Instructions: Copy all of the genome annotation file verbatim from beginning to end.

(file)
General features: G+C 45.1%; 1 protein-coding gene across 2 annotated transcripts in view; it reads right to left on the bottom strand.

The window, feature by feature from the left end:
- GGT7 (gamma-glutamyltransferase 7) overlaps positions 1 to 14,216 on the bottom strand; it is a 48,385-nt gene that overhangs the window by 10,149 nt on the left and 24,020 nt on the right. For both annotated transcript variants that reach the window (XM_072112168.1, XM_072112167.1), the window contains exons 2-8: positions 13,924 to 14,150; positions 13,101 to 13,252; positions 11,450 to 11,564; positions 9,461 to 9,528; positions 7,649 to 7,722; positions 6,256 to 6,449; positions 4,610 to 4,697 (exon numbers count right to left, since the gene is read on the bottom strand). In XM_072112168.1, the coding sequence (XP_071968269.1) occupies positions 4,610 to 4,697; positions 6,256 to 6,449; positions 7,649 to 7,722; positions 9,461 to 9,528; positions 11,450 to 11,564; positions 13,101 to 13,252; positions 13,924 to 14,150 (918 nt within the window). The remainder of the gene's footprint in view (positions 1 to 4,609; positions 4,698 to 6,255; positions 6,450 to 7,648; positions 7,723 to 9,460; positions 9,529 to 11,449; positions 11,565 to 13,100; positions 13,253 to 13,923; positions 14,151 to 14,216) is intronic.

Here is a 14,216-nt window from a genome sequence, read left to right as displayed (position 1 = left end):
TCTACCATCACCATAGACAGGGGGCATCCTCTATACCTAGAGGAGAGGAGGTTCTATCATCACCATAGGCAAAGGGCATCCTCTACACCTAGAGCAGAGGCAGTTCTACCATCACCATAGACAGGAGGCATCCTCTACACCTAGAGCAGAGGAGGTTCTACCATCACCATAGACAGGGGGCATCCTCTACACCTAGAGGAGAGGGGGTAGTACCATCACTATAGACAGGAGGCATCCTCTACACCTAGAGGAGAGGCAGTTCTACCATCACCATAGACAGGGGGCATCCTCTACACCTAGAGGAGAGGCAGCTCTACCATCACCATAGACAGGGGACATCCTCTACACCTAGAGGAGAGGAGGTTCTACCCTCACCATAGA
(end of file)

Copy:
General features: G+C 45.1%; 1 protein-coding gene across 2 annotated transcripts in view; it reads right to left on the bottom strand.

The window, feature by feature from the left end:
- GGT7 (gamma-glutamyltransferase 7) overlaps positions 1 to 14,216 on the bottom strand; it is a 48,385-nt gene that overhangs the window by 10,149 nt on the left and 24,020 nt on the right. For both annotated transcript variants that reach the window (XM_072112168.1, XM_072112167.1), the window contains exons 2-8: positions 13,924 to 14,150; positions 13,101 to 13,252; positions 11,450 to 11,564; positions 9,461 to 9,528; positions 7,649 to 7,722; positions 6,256 to 6,449; positions 4,610 to 4,697 (exon numbers count right to left, since the gene is read on the bottom strand). In XM_072112168.1, the coding sequence (XP_071968269.1) occupies positions 4,610 to 4,697; positions 6,256 to 6,449; positions 7,649 to 7,722; positions 9,461 to 9,528; positions 11,450 to 11,564; positions 13,101 to 13,252; positions 13,924 to 14,150 (918 nt within the window). The remainder of the gene's footprint in view (positions 1 to 4,609; positions 4,698 to 6,255; positions 6,450 to 7,648; positions 7,723 to 9,460; positions 9,529 to 11,449; positions 11,565 to 13,100; positions 13,253 to 13,923; positions 14,151 to 14,216) is intronic.

Here is a 14,216-nt window from a genome sequence, read left to right as displayed (position 1 = left end):
TCTACCATCACCATAGACAGGGGGCATCCTCTATACCTAGAGGAGAGGAGGTTCTATCATCACCATAGGCAAAGGGCATCCTCTACACCTAGAGCAGAGGCAGTTCTACCATCACCATAGACAGGAGGCATCCTCTACACCTAGAGCAGAGGAGGTTCTACCATCACCATAGACAGGGGGCATCCTCTACACCTAGAGGAGAGGGGGTAGTACCATCACTATAGACAGGAGGCATCCTCTACACCTAGAGGAGAGGCAGTTCTACCATCACCATAGACAGGGGGCATCCTCTACACCTAGAGGAGAGGCAGCTCTACCATCACCATAGACAGGGGACATCCTCTACACCTAGAGGAGAGGAGGTTCTACCCTCACCATAGA